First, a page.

Becca is one of my good friends from high school. We became friends because of our shared nerdiness: in middle school, we competed in the county spelling bee together (don’t talk to us about the words “apothecary” and “mantilla”), and were both on the quiz bowl team in junior high and high school. We also performed together in the community theatre production of The Hobbit. I played a small role as an elf, but Becca was basically the star of the show, performing an all-star rendition of Dwalin the Dwarf.
These days, Becca is a world-class librarian who can explain anything library-related, from how to curate a library print collection, to the importance of library community outreach programs (she especially appreciated my story of finding yoga at the library), to why libraries are superior to Google and Wikipedia. She will also gladly take you on a trip down to Austin, where she got her master’s degree at the University of Texas and also became an expert on breakfast tacos.
1. What were you like as a teenager? Around the age of 13, I was very into Harry Potter and Anne of Green Gables and reading. I wore little necklaces that said stuff like “Superstar” and “Whatever.” And I had–do you remember those ankle stickers that were made of jewels that you could put on your leg? I had one of those. I basically thought I was fly as hell and hot as hell. Then around age 14 I went through puberty and started breaking out all over my entire face. At that point, I stopping thinking I was hot and fly and started thinking I was an ugly little monster. Then 15 through 17, I pretty much hung out with my mom all the time and watched Buffy the Vampire Slayer. When I was 18, I became a lot more social and really blossomed. It was during that time that I decided to step outside my comfort zone and go to Hendrix instead of ASU. So basically I went from fly as hell, to hating myself, to thinking I’m alright.
2. What have you always wanted? I have always wanted to be a published writer. I was so obsessed with the Literary Festival in high school. I remember the stories that I wrote were always super dramatic, like Lurlene McDaniel-style stories. They were told from a young girl’s perspective, and her sister always had cancer or something. For whatever reason the people that judged it ate it up. They were like, “This is so good.” And I was like, “I am a frickin’ genius.” One year, I got first place in the whole literary festival for fiction. My story had a twist ending: I was out ice skating with my sister. We were skating, and–oh no, is that a thin patch of ice?! And the way the story is written, you’re convinced my sister is gonna fall through the ice: “Oh, the sister is no good at this ice-skating business. Something bad is going to happen to her.” And then I fall through the ice! That was the big twist at the end. I end up getting rescued, of course.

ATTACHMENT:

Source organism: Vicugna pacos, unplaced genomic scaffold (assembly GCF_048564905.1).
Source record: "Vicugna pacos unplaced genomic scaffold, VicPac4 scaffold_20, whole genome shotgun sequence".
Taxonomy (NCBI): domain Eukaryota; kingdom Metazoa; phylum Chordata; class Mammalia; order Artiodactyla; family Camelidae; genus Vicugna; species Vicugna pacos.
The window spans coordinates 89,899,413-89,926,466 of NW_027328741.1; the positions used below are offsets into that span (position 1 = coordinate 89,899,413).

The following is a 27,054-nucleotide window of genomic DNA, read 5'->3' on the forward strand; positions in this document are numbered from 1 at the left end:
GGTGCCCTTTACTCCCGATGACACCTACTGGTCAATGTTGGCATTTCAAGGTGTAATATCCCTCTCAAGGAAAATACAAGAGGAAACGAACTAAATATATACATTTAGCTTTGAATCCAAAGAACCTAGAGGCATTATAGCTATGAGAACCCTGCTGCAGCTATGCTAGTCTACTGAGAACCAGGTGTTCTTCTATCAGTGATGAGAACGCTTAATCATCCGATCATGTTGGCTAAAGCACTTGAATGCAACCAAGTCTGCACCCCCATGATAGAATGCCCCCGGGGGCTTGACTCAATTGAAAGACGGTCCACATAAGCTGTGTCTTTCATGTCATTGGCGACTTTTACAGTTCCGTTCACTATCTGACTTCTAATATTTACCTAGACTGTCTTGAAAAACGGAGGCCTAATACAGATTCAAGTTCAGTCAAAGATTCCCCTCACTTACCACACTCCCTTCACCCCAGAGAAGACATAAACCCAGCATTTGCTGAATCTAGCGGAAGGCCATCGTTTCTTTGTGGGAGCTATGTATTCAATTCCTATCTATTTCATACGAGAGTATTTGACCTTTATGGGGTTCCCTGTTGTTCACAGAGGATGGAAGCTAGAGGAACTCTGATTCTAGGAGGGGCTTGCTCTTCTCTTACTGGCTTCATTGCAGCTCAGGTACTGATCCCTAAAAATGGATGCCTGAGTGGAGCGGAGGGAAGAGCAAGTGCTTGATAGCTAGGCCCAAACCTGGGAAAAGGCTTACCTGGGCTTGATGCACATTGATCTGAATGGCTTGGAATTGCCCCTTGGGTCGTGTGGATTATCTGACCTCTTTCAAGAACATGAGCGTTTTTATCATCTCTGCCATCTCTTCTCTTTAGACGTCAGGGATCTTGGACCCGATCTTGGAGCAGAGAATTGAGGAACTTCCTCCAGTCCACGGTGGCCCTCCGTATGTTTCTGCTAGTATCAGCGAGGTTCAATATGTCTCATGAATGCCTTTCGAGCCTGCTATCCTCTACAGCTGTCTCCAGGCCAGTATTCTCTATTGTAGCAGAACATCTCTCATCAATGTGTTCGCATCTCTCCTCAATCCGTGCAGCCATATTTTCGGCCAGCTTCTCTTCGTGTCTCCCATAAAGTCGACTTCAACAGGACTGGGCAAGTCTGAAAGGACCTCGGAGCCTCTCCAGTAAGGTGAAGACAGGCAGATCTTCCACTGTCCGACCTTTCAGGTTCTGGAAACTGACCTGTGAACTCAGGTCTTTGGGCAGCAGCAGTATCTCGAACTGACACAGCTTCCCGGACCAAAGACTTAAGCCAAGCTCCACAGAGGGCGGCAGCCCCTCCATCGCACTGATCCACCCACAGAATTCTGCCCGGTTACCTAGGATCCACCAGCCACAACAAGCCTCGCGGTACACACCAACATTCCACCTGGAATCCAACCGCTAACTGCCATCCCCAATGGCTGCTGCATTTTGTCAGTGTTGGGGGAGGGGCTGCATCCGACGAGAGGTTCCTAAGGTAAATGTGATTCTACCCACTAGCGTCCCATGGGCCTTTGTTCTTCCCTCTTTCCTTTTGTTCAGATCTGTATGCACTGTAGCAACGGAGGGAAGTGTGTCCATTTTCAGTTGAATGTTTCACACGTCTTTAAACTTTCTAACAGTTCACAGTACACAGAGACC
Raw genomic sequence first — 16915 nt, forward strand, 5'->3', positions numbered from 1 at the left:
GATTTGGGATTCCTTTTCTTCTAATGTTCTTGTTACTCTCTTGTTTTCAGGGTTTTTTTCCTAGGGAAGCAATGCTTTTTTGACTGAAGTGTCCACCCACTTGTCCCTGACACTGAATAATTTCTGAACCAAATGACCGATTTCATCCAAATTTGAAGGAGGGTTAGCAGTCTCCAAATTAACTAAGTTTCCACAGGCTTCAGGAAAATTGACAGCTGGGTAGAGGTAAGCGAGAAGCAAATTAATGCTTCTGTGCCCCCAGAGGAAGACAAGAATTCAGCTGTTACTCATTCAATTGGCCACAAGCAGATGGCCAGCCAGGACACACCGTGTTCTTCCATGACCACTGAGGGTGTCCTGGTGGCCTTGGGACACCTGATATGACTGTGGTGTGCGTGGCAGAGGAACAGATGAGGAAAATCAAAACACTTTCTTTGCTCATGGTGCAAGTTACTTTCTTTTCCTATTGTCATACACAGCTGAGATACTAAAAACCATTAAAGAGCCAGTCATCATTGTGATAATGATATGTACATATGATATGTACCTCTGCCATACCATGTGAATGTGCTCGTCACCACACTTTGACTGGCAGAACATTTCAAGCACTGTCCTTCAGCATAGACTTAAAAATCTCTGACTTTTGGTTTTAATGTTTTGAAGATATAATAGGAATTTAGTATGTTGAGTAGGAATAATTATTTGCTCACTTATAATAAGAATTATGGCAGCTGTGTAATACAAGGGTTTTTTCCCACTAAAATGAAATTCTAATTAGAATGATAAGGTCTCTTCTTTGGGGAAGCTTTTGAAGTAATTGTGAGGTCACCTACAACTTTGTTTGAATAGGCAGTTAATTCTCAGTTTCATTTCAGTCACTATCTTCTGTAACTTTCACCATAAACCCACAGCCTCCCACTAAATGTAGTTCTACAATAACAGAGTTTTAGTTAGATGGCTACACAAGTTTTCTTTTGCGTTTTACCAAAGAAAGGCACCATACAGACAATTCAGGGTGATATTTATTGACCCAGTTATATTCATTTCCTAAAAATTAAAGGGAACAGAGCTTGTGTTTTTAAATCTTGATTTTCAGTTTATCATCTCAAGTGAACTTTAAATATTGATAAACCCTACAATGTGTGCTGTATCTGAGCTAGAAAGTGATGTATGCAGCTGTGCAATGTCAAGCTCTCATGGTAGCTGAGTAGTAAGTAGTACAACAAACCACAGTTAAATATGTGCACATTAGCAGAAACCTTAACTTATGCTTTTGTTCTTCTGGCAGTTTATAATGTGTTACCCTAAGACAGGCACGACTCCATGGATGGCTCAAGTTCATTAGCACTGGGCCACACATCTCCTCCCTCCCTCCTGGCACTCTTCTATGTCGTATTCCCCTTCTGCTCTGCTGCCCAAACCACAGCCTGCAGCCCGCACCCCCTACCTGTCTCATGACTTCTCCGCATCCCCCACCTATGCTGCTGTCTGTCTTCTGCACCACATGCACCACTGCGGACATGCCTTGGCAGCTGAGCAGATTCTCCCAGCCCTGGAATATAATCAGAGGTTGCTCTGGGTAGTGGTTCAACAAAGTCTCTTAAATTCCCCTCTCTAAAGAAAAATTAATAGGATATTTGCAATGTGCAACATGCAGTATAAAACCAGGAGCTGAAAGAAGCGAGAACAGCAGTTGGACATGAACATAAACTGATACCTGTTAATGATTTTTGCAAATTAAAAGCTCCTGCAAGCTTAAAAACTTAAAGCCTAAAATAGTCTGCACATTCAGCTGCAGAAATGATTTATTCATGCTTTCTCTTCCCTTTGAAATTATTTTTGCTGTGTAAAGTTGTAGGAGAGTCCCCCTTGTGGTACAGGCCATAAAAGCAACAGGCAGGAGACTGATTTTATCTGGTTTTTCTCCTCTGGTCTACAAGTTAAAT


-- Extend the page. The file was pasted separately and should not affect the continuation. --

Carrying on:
3. When were you most proud of yourself? When I scored a 34 on the ACT. That was probably the most excited I’ve ever been. It was at the beginning of the time when you could check your score online, and they had finally released the score. I had been trying really hard to get a 32 so that I could get the full scholarship to anywhere in Arkansas. But I just could not break that barrier. I got a 31 twice in a row. And I was like “Oh no.” But then I checked the score and was like, “Holy shit! I got a 34! Mom, come here!” I was screaming I was so happy.
4. What advice would you give to your ten-years-younger self? Don’t take your first relationship so seriously. Because it’s very myopic to think that your first relationship is the end-all, be-all of relationships. You should play the field a little more, Sister Child!
5. What is your personal motto? Well, my mantra right now is “Extend grace and compassion to yourself and others.” I say that whenever I’m being really hard on myself.
6. Who do you aspire to be like, and why? I’ve always aspired to be like Anne from Anne of Green Gables. Anne is amazing. She is temperamental. She doesn’t let people walk all over her. She gets angry. She has flaws. But she’s also really compassionate and imaginative and passionate about the things that she loves and the things that she hates. She really hates her red hair initially, but over the course of the series, she comes to love it and appreciate it. She’s vain. That’s one thing that I really like about Anne is that she has all these things that are messed up about her and that are “bad,” but you still adore her and want to be her.
7. What is the nicest thing anyone has ever said to you? My favorite compliments are always ones along the lines of “You’re unlike anyone else.” Things in that vein. So if someone seems to recognize a uniqueness in me, I really appreciate that, a lot more than somebody saying, “You’re pretty” or “You’re smart.”
8. What would you do if you knew you could not fail? I would definitely complete a manuscript and submit it to a publishing house. I feel like as of now, I’m always in the mindset of, “It needs more work, it needs more work before anyone would ever think about publishing this.” But if I knew that they would accept it in its imperfect state, then I would submit it.
9. What would you like to be remembered for? I admire people that are extremely compassionate. I’m not that, but, to me, that would be something to strive toward. I hope that someday I will be recognized and remembered as someone who really cared about other people.